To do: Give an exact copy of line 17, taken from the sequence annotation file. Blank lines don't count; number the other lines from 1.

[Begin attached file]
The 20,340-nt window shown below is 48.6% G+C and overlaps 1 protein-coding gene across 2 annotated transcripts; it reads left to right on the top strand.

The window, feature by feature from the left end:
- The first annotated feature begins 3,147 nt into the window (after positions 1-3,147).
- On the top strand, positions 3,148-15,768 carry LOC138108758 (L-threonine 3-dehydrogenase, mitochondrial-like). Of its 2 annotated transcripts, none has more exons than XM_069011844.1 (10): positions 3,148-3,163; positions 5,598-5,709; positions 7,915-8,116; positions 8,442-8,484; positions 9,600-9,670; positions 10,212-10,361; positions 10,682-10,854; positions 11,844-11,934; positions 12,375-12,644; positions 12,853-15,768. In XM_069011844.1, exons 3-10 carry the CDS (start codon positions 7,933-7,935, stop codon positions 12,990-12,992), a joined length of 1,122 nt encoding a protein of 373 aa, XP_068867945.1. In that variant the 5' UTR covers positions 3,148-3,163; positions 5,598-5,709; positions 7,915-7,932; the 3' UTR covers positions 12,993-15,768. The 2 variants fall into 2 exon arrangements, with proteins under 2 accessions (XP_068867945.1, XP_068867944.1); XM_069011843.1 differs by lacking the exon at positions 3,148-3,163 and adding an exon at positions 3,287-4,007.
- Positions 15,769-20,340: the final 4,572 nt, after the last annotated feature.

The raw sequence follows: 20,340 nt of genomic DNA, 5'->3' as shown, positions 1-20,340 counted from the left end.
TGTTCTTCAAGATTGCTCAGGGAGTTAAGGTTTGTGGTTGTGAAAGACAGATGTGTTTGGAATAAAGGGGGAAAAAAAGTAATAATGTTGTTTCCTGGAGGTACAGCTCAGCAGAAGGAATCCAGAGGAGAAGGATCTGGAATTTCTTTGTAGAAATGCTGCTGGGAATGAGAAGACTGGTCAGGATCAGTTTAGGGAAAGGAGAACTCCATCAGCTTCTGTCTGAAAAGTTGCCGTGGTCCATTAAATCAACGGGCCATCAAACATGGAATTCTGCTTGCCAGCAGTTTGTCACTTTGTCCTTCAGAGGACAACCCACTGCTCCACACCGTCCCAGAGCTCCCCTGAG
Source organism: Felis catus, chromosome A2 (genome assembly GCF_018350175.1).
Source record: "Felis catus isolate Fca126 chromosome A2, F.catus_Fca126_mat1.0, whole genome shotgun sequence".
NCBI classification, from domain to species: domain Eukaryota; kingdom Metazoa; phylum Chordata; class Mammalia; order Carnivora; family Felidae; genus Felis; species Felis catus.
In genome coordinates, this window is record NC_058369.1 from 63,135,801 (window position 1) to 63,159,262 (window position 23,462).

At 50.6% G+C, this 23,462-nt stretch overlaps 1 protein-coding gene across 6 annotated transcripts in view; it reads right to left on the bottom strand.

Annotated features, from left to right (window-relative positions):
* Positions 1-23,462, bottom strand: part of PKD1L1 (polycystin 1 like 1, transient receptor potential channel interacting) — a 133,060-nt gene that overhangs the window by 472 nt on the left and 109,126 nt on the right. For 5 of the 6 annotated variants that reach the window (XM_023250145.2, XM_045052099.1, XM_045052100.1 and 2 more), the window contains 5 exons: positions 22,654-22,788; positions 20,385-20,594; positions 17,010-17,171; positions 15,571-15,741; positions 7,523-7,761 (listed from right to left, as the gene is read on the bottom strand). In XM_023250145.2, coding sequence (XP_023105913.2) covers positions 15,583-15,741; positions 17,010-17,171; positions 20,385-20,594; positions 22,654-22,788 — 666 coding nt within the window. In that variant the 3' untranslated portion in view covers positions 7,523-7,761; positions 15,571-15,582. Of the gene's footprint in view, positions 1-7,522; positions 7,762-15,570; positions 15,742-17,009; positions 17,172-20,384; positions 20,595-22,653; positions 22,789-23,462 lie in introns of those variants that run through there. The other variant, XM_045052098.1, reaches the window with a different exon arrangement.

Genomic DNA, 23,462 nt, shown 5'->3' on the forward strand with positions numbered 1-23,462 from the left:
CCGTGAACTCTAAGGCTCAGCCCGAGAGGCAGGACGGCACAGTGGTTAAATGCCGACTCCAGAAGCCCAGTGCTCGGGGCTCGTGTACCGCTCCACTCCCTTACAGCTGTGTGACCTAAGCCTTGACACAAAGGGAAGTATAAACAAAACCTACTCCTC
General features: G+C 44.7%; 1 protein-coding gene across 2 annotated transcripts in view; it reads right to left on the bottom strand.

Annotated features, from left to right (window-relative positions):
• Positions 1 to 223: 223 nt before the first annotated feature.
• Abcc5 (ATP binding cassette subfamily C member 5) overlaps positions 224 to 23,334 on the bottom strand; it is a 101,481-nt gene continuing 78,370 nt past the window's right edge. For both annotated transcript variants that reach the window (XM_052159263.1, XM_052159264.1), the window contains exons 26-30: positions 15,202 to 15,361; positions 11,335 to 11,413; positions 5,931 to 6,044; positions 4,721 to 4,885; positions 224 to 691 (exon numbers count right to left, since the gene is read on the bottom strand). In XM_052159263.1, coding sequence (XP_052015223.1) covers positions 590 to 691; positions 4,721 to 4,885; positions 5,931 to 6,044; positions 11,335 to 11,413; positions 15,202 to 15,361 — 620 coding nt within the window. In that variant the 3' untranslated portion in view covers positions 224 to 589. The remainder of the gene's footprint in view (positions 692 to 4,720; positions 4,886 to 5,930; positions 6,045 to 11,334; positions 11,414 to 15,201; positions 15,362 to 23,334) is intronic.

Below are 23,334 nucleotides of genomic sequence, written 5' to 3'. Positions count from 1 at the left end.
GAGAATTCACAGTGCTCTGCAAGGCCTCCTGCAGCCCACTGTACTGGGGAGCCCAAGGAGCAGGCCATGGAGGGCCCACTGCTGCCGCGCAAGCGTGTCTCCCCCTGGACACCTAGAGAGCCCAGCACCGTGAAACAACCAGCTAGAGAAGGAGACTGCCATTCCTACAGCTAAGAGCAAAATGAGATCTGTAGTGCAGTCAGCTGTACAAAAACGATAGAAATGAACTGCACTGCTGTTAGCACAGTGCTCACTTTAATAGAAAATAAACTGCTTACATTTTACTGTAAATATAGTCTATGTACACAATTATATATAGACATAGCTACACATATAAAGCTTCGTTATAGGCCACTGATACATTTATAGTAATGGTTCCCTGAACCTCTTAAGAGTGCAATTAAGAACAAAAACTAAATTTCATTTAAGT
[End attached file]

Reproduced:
General features: G+C 44.7%; 1 protein-coding gene across 2 annotated transcripts in view; it reads right to left on the bottom strand.